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Sixty per cent of UK species in decline, groundbreaking study finds
UK nature is in trouble – that is the conclusion of a groundbreaking report published today by a coalition of leading conservation and research organisations.
May 22 2013
Scientists working side-by-side from 25 wildlife organisations have compiled a stock take of our native species – the first of its kind in the UK.
The report reveals that 60% of the species studied have declined over recent decades. More than one in ten of all the species assessed are under threat of disappearing from our shores altogether.
The State of Nature report will be launched by Sir David Attenborough and UK conservation charities at the Natural History Museum in London this evening (Wednesday, May 22), while simultaneous events will be held in Edinburgh, Cardiff and Belfast.
Sir David Attenborough said: “This groundbreaking report is a stark warning – but it is also a sign of hope.
“For 60 years I have travelled the world exploring the wonders of nature and sharing that wonder with the public. But as a boy my first inspiration came from discovering the UK’s own wildlife.Our islands have a rich diversity of habitats which support some truly amazing plants and animals. We should all be proud of the beauty we find on our own doorstep; from bluebells carpeting woodland floors and delicately patterned fritillary butterflies, to the graceful basking shark and the majestic golden eagle soaring over the Scottish mountains.
“This report shows that our species are in trouble, with many declining at a worrying rate. However, we have in this country a network of passionate conservation groups supported by millions of people who love wildlife. The experts have come together today to highlight the amazing nature we have around us and to ensure that it remains here for generations to come.”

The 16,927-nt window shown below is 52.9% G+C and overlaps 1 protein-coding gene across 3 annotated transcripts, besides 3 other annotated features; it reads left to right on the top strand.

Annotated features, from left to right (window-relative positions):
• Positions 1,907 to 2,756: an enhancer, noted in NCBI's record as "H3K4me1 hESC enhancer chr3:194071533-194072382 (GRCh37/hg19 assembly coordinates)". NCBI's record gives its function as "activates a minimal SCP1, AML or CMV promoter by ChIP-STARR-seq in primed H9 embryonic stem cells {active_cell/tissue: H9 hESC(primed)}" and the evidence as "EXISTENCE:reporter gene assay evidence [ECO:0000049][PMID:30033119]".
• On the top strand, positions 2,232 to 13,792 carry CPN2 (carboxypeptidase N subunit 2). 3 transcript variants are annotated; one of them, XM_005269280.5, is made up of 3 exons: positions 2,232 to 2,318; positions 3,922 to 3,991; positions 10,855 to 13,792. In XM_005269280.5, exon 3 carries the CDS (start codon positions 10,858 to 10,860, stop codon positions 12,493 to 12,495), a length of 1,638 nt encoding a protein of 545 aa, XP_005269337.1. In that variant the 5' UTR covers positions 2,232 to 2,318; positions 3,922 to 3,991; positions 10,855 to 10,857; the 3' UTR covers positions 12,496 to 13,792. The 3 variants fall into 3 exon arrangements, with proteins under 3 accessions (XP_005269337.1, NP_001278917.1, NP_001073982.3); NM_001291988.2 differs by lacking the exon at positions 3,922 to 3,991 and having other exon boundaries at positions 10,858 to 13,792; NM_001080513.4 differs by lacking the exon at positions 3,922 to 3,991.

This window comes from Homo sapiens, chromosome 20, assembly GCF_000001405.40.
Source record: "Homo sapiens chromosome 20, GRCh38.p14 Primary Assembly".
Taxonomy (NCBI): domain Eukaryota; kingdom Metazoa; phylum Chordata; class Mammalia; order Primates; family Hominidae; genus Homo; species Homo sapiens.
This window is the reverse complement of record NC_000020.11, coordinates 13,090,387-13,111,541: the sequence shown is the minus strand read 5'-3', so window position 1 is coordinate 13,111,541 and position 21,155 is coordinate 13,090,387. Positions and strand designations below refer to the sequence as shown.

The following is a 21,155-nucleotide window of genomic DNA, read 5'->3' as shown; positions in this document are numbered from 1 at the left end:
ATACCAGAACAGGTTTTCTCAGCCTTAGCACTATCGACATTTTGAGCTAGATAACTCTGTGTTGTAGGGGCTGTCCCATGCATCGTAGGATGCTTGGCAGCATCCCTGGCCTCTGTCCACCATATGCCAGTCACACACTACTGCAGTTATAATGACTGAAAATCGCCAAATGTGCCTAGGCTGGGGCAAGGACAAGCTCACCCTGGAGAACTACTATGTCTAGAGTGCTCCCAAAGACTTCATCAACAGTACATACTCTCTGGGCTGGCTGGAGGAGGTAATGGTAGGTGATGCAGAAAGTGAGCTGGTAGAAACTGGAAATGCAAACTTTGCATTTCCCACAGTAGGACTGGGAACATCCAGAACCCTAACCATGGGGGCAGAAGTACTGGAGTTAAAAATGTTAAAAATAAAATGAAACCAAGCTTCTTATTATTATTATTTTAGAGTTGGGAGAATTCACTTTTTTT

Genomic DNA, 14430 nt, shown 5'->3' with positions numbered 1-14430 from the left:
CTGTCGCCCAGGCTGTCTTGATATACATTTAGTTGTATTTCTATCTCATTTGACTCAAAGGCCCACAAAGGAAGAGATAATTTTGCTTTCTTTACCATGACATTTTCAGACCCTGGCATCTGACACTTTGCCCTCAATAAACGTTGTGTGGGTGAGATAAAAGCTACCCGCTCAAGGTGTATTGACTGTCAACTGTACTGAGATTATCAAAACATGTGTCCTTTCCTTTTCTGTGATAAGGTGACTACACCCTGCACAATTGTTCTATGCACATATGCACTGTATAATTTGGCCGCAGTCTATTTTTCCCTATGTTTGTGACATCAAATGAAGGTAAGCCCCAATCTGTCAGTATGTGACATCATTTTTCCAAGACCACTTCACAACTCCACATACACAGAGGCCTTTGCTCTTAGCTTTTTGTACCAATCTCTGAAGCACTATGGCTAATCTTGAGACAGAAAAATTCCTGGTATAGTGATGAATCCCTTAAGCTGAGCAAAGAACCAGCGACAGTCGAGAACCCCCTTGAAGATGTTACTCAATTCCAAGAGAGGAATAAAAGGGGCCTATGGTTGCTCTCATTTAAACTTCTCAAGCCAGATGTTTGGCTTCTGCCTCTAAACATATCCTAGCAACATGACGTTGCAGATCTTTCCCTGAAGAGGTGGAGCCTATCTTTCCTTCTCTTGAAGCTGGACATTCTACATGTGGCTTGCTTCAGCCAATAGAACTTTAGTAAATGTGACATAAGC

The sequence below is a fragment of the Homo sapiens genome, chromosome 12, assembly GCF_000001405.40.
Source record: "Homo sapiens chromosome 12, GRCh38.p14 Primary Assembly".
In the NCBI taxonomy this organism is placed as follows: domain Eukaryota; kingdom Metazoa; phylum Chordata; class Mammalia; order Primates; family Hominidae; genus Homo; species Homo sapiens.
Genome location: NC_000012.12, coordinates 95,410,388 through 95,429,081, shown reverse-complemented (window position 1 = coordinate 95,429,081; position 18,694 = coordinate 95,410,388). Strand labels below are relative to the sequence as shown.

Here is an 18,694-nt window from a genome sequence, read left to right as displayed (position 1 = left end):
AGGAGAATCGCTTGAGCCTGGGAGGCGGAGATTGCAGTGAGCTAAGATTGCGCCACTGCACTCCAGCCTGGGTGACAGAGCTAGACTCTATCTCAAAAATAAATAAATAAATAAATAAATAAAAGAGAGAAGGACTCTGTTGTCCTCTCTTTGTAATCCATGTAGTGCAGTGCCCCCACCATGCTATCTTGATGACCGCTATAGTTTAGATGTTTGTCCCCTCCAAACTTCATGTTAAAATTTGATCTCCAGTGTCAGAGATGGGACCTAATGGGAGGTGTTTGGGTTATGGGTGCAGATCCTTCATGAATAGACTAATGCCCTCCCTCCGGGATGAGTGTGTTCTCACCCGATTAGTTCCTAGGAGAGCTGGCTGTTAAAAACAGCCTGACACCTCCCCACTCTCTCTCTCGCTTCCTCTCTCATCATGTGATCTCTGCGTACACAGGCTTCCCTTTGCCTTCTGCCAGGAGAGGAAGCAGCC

Dr Mark Eaton, a lead author on the report, said: “This report reveals that the UK’s nature is in trouble - overall we are losing wildlife at an alarming rate. These declines are happening across all countries and UK Overseas Territories, habitats and species groups, although it is probably greatest amongst insects, such as our moths, butterflies and beetles. Other once common species like the lesser spotted woodpecker, barbastelle bat and hedgehog are vanishing before our eyes.
“Reliable data on these species goes back just fifty years, at most, but we know that there has been a historical pattern of loss in the UK going back even further. Threats including sweeping habitat loss, changes to the way we manage our countryside, and the more recent impact of climate change, have had a major impact on our wildlife, and they are not going away.
“None of this work would have been possible without the army of volunteer wildlife enthusiasts who spend their spare time surveying species and recording their findings. Our knowledge of nature in the UK would be significantly poorer without these unsung heroes. And that knowledge is the most essential tool that conservationists have.”
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